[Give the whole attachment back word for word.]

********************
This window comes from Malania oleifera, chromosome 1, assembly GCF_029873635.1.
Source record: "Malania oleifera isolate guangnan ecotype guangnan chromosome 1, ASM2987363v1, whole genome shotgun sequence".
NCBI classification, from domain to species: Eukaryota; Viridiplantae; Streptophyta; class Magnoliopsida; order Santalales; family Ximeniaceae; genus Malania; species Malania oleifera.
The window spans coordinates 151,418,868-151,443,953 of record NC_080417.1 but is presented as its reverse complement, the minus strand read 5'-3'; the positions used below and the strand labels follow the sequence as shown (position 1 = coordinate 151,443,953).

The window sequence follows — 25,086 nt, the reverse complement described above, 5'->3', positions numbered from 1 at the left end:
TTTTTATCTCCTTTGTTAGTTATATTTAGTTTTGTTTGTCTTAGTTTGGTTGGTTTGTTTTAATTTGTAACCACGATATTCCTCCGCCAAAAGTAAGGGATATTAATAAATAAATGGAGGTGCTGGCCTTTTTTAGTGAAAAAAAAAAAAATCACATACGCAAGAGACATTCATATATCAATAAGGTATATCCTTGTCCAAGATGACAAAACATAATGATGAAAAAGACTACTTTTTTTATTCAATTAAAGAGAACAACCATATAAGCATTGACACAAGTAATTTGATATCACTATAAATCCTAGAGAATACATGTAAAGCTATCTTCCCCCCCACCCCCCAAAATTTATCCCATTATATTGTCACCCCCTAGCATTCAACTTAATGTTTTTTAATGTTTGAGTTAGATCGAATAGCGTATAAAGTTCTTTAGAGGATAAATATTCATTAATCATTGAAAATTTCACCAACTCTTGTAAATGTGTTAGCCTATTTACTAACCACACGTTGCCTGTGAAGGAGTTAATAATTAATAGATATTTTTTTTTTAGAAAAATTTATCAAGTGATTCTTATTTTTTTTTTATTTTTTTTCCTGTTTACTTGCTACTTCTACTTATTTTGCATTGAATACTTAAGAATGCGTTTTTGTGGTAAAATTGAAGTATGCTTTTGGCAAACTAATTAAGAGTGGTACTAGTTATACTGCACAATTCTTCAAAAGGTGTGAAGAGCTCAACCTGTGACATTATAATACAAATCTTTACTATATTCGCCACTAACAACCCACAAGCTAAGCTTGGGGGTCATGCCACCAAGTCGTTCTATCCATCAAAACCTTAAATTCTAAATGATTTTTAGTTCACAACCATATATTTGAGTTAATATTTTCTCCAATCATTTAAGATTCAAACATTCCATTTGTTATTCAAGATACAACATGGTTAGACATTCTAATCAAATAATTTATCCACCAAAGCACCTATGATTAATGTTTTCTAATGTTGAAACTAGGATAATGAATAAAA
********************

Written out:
This window comes from Malania oleifera, chromosome 1, assembly GCF_029873635.1.
Source record: "Malania oleifera isolate guangnan ecotype guangnan chromosome 1, ASM2987363v1, whole genome shotgun sequence".
NCBI classification, from domain to species: Eukaryota; Viridiplantae; Streptophyta; class Magnoliopsida; order Santalales; family Ximeniaceae; genus Malania; species Malania oleifera.
The window spans coordinates 151,418,868-151,443,953 of record NC_080417.1 but is presented as its reverse complement, the minus strand read 5'-3'; the positions used below and the strand labels follow the sequence as shown (position 1 = coordinate 151,443,953).

The window sequence follows — 25,086 nt, the reverse complement described above, 5'->3', positions numbered from 1 at the left end:
TTTTTATCTCCTTTGTTAGTTATATTTAGTTTTGTTTGTCTTAGTTTGGTTGGTTTGTTTTAATTTGTAACCACGATATTCCTCCGCCAAAAGTAAGGGATATTAATAAATAAATGGAGGTGCTGGCCTTTTTTAGTGAAAAAAAAAAAAATCACATACGCAAGAGACATTCATATATCAATAAGGTATATCCTTGTCCAAGATGACAAAACATAATGATGAAAAAGACTACTTTTTTTATTCAATTAAAGAGAACAACCATATAAGCATTGACACAAGTAATTTGATATCACTATAAATCCTAGAGAATACATGTAAAGCTATCTTCCCCCCCACCCCCCAAAATTTATCCCATTATATTGTCACCCCCTAGCATTCAACTTAATGTTTTTTAATGTTTGAGTTAGATCGAATAGCGTATAAAGTTCTTTAGAGGATAAATATTCATTAATCATTGAAAATTTCACCAACTCTTGTAAATGTGTTAGCCTATTTACTAACCACACGTTGCCTGTGAAGGAGTTAATAATTAATAGATATTTTTTTTTTAGAAAAATTTATCAAGTGATTCTTATTTTTTTTTTATTTTTTTTCCTGTTTACTTGCTACTTCTACTTATTTTGCATTGAATACTTAAGAATGCGTTTTTGTGGTAAAATTGAAGTATGCTTTTGGCAAACTAATTAAGAGTGGTACTAGTTATACTGCACAATTCTTCAAAAGGTGTGAAGAGCTCAACCTGTGACATTATAATACAAATCTTTACTATATTCGCCACTAACAACCCACAAGCTAAGCTTGGGGGTCATGCCACCAAGTCGTTCTATCCATCAAAACCTTAAATTCTAAATGATTTTTAGTTCACAACCATATATTTGAGTTAATATTTTCTCCAATCATTTAAGATTCAAACATTCCATTTGTTATTCAAGATACAACATGGTTAGACATTCTAATCAAATAATTTATCCACCAAAGCACCTATGATTAATGTTTTCTAATGTTGAAACTAGGATAATGAATAAAA